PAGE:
We are always, as a broadcast network, looking to market to all of America. We had great marketing stunt we did with NASCAR — which is not necessarily normally the audience that we go after — that worked very well with this show. We got the word out with subway station takeovers in many cities, we had bus bench takeovers, the iconic couch was everywhere, we were all over South by Southwest. We wanted to remind everybody about the show using iconic things like the afghan and the couch, and we really tried to be in most of the major markets where the show did well 30 years ago.

How soon will you be announcing a second season? All involved have said they'd like to do additional seasons — co-showrunner Bruce Helford wants to make this an annual event. What's the negotiation for another season now that cast deals are in place?

We are excited about the possibility and the opportunity. We're not ready to pull the trigger in this very moment on this call, but hopefully we'll have some news soon. 

Do you have an ideal episode count? Helford has said the goal is to always keep an episode count short as it's not a cast that's able to do 22 again, largely because John Goodman and Laurie Metcalf have film careers, etc.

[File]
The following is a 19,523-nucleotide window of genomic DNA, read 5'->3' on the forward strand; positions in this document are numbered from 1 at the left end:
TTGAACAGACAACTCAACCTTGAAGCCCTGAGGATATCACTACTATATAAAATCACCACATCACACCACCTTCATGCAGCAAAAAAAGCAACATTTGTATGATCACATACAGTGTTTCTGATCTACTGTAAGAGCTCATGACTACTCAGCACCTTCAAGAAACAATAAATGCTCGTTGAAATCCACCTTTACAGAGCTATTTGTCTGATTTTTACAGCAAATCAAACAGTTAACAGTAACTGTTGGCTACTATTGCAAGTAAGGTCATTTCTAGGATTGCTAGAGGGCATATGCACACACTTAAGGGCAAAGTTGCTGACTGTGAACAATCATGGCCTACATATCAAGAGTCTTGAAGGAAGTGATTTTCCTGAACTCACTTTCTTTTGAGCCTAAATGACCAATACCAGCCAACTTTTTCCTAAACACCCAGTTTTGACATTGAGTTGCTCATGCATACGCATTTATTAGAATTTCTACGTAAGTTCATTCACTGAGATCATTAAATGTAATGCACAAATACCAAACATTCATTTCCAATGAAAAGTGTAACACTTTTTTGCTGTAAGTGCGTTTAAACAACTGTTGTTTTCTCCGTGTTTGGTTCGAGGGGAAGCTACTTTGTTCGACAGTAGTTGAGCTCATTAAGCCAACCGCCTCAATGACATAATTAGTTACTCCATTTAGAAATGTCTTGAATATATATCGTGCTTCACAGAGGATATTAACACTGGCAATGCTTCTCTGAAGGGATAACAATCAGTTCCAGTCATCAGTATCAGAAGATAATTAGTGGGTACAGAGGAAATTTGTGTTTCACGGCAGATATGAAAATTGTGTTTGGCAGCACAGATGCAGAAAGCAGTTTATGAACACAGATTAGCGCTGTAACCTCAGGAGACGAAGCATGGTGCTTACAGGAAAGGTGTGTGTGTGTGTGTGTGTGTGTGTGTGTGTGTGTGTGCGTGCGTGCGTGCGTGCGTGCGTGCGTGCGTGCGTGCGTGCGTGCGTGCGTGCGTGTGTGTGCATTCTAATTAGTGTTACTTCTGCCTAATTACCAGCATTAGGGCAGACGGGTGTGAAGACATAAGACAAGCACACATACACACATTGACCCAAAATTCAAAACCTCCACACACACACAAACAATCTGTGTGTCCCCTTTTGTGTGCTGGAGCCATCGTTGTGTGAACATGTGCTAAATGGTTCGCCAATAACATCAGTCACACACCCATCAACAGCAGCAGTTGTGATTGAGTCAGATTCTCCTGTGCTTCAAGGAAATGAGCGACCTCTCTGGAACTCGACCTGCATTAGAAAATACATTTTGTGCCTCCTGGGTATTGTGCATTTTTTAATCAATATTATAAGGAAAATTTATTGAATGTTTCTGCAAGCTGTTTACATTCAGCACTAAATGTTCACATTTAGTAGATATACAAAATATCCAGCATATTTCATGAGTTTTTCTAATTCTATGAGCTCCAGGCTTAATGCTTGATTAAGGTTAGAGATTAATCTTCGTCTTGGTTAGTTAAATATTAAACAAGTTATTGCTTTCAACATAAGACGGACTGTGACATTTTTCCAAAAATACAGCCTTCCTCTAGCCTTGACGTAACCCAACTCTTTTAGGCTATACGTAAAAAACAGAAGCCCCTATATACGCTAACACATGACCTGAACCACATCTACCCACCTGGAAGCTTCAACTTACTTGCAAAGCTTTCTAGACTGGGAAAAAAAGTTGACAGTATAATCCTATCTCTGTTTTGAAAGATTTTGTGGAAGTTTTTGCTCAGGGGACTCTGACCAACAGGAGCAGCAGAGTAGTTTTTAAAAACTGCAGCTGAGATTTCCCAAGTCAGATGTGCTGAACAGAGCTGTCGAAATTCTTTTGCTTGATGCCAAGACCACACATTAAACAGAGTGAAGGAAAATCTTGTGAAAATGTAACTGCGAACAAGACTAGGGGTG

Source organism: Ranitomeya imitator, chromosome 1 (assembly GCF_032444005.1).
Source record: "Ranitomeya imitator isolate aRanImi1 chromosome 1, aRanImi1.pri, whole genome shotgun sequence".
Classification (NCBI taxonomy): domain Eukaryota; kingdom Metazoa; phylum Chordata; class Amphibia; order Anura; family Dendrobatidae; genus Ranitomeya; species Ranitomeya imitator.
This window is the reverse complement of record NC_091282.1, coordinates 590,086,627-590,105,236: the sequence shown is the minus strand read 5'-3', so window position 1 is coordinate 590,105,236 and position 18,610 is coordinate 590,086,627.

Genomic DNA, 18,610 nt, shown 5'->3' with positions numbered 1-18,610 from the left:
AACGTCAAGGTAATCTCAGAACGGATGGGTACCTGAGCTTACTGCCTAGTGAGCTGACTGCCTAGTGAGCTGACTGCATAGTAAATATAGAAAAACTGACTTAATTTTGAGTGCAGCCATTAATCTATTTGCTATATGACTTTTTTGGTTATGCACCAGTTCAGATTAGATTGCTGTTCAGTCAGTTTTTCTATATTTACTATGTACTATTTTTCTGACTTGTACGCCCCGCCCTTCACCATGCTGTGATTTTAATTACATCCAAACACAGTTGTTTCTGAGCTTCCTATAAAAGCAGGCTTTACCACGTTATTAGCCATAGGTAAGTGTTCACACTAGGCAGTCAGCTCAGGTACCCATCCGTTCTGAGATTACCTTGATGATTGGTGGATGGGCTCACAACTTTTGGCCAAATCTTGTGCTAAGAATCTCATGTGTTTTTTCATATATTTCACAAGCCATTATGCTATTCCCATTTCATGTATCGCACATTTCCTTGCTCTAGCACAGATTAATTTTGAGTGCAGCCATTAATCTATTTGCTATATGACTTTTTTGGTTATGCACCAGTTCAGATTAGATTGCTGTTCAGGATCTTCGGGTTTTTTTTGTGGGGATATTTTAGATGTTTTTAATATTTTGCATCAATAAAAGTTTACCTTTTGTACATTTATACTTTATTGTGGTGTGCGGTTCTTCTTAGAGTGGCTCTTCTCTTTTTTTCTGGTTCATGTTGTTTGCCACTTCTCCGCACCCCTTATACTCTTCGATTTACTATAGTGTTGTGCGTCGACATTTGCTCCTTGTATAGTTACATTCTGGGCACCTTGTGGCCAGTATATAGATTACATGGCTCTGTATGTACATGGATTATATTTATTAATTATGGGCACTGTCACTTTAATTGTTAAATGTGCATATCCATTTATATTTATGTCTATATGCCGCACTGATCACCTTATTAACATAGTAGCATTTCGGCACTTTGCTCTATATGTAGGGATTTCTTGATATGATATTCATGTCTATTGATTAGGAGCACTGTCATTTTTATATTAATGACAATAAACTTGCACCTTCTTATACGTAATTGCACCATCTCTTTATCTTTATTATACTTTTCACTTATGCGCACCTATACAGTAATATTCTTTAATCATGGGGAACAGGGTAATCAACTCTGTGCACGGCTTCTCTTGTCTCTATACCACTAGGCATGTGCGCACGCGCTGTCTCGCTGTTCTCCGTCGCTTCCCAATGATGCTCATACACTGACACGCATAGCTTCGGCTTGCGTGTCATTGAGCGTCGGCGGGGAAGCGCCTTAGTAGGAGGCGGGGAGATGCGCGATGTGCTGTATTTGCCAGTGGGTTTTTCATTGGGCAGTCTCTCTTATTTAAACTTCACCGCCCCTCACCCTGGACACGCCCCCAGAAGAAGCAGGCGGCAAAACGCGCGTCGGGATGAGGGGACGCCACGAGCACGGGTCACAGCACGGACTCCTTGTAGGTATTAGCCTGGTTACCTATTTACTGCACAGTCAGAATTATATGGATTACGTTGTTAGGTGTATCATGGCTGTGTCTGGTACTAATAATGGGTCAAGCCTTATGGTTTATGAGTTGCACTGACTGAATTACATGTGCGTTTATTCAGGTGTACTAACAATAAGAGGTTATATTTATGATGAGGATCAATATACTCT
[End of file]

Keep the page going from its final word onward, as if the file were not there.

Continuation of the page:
The ultimate episode count has yet to be decided, but you are correct in assuming it's not going to be 22 [episodes].

Will this always be a midseason show or could it move to fall?

It could conceivably move to fall, we haven't really settled that yet. Some of that is going to depend on when we settle on the episode count and have an opportunity to look at the pilots that we've made and how everything fits together in terms of returning show renewals. There are a couple of different possibilities for how this could all work, and we'll figure that all out in May. It could be fall, it could be midseason. It's going to depend on what the other choices are that we end up making, and I won't know about that until I see the pilots and have a better sense of which of the current comedies are coming back.

How will Roseanne's success influence your development going forward? Are you looking to reboot any other iconic ABC properties that could pair well with Roseanne? Home Improvement? Bring back Last Man Standing?

(Laughs) There are no immediate plans right now to bring back any of the other legacy shows. I can't say there won't be, but in terms of May announcements, I think it's unlikely that we have anything that isn't currently on the air and/or currently in pilot development. It's unlikely, but not impossible.

There are rumblings every few weeks about Last Man Standing coming back, especially given Disney could soon own the show if the Fox deal goes through [the series was produced by 20th Century Fox Television]. Tim Allen has been vocal about wanting to do the show again. Have you thought about bringing that back and pairing it with Roseanne?

We have certainly talked about Last Man Standing, but we haven't had any conversations about that in the last couple weeks. Not to say we won't, but at the moment, there's nothing on deck.